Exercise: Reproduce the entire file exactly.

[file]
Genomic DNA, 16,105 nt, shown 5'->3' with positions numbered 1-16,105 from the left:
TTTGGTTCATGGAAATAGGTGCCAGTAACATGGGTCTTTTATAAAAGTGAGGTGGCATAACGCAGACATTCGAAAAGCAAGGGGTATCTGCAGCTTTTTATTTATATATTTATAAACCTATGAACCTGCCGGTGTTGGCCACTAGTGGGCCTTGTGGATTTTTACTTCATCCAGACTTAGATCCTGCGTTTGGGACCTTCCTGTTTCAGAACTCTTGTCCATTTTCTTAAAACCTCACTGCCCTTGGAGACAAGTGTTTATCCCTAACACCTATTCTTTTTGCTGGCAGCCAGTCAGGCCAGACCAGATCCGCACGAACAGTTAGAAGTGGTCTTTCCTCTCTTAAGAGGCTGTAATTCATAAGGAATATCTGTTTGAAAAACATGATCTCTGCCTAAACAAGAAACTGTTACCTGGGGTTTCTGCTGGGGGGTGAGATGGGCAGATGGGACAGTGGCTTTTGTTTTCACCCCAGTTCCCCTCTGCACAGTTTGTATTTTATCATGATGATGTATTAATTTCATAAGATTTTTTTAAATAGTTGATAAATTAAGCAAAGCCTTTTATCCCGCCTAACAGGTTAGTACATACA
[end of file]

Genomic DNA, 16,105 nt, shown 5'->3' with positions numbered 1-16,105 from the left:
TTTGGTTCATGGAAATAGGTGCCAGTAACATGGGTCTTTTATAAAAGTGAGGTGGCATAACGCAGACATTCGAAAAGCAAGGGGTATCTGCAGCTTTTTATTTATATATTTATAAACCTATGAACCTGCCGGTGTTGGCCACTAGTGGGCCTTGTGGATTTTTACTTCATCCAGACTTAGATCCTGCGTTTGGGACCTTCCTGTTTCAGAACTCTTGTCCATTTTCTTAAAACCTCACTGCCCTTGGAGACAAGTGTTTATCCCTAACACCTATTCTTTTTGCTGGCAGCCAGTCAGGCCAGACCAGATCCGCACGAACAGTTAGAAGTGGTCTTTCCTCTCTTAAGAGGCTGTAATTCATAAGGAATATCTGTTTGAAAAACATGATCTCTGCCTAAACAAGAAACTGTTACCTGGGGTTTCTGCTGGGGGGTGAGATGGGCAGATGGGACAGTGGCTTTTGTTTTCACCCCAGTTCCCCTCTGCACAGTTTGTATTTTATCATGATGATGTATTAATTTCATAAGATTTTTTTAAATAGTTGATAAATTAAGCAAAGCCTTTTATCCCGCCTAACAGGTTAGTACATACA